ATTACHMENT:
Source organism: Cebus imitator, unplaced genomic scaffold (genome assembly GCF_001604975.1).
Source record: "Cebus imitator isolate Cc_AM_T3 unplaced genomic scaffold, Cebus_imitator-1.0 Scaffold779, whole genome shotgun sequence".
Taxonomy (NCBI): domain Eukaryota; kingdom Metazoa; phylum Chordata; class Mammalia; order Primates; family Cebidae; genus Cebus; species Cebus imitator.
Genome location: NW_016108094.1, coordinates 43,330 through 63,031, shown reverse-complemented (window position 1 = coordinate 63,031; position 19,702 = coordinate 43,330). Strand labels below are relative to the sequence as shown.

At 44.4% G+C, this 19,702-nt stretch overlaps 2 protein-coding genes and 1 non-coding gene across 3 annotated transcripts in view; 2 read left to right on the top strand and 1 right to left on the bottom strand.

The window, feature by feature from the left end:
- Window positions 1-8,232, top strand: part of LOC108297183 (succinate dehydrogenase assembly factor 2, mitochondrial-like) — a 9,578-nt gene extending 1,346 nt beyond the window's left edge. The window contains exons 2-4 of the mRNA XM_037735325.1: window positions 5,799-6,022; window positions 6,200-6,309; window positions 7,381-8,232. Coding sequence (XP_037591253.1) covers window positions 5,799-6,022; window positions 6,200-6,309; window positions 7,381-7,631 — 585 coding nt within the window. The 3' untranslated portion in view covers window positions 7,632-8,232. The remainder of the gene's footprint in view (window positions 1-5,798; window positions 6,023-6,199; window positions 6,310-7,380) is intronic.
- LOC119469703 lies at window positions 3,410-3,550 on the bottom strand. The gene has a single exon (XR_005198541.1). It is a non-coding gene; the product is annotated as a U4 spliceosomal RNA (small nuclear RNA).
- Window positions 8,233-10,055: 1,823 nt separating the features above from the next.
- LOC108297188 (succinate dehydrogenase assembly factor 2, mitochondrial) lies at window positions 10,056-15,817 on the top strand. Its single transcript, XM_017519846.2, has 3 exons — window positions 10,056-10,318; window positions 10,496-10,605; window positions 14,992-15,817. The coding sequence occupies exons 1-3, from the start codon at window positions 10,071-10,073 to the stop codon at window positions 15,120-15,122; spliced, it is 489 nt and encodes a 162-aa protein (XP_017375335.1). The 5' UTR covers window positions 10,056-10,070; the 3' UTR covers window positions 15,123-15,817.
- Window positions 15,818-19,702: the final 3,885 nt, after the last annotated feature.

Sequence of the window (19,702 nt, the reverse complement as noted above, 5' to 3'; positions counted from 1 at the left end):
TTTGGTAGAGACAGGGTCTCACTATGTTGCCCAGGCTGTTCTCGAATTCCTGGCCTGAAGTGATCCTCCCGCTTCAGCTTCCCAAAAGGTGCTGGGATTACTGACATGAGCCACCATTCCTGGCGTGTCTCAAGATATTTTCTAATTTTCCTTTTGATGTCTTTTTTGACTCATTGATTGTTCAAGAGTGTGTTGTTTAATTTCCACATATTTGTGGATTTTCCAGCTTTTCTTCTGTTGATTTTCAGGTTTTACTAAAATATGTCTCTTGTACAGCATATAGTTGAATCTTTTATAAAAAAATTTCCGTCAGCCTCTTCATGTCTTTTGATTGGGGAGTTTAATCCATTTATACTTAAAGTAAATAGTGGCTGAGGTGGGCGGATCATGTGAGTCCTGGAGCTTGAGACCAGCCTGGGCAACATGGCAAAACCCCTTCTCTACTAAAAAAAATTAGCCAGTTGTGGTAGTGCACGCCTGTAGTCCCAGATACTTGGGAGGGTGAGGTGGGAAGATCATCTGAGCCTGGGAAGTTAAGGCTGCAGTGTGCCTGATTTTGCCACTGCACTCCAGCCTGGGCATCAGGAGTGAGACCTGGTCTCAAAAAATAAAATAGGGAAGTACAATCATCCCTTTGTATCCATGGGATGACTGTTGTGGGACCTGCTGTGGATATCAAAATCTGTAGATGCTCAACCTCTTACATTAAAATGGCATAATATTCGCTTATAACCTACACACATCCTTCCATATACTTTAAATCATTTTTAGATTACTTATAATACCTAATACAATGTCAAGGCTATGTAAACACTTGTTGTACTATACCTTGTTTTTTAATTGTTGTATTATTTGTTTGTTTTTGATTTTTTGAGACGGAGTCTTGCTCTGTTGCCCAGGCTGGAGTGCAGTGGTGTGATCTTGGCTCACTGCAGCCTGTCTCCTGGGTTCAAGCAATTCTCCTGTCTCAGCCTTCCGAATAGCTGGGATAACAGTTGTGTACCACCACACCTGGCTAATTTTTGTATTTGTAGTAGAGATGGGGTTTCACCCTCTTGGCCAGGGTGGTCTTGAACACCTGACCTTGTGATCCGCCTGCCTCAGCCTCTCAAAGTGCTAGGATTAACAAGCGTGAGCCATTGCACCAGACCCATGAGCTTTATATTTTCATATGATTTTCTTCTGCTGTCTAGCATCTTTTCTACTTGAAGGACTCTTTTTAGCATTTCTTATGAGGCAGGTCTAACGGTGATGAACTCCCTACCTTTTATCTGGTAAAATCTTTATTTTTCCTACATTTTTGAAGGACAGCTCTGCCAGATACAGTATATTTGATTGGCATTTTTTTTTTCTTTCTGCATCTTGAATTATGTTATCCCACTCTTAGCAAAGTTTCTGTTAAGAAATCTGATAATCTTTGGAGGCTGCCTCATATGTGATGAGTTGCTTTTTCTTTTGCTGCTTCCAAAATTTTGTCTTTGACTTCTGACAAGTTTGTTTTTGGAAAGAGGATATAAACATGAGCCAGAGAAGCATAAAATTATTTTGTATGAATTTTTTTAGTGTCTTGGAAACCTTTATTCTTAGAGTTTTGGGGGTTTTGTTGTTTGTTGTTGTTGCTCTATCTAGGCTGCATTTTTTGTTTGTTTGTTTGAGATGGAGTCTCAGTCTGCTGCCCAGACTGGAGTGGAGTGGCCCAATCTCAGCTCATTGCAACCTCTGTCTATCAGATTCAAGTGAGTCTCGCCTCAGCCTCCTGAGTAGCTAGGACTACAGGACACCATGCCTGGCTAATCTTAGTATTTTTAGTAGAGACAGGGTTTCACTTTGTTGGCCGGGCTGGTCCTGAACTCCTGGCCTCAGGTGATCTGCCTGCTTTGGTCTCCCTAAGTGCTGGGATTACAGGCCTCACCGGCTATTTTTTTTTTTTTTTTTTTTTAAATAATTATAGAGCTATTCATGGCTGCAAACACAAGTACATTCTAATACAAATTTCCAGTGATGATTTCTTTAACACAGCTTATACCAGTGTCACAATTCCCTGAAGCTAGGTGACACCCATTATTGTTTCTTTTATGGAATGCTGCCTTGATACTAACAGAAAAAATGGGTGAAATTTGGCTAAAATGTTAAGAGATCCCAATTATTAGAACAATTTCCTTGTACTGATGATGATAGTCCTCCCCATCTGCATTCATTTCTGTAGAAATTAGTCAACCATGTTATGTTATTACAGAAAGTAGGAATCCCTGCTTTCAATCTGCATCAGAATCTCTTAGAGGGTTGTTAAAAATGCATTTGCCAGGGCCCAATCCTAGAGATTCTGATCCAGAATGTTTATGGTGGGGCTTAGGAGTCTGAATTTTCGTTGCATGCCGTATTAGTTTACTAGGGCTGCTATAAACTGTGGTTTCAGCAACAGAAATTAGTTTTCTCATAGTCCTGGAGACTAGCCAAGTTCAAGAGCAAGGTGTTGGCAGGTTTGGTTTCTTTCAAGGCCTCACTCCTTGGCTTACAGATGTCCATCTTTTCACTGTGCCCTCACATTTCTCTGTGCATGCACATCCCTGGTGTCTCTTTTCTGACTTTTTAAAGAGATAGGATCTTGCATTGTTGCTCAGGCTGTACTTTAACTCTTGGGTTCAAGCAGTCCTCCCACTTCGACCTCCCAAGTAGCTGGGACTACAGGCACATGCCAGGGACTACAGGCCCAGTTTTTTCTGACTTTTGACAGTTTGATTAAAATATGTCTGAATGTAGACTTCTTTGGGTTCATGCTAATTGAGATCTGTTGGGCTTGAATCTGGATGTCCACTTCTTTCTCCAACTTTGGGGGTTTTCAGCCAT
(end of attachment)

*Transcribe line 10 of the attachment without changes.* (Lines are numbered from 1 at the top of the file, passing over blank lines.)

- LOC108297188 (succinate dehydrogenase assembly factor 2, mitochondrial) lies at window positions 10,056-15,817 on the top strand. Its single transcript, XM_017519846.2, has 3 exons — window positions 10,056-10,318; window positions 10,496-10,605; window positions 14,992-15,817. The coding sequence occupies exons 1-3, from the start codon at window positions 10,071-10,073 to the stop codon at window positions 15,120-15,122; spliced, it is 489 nt and encodes a 162-aa protein (XP_017375335.1). The 5' UTR covers window positions 10,056-10,070; the 3' UTR covers window positions 15,123-15,817.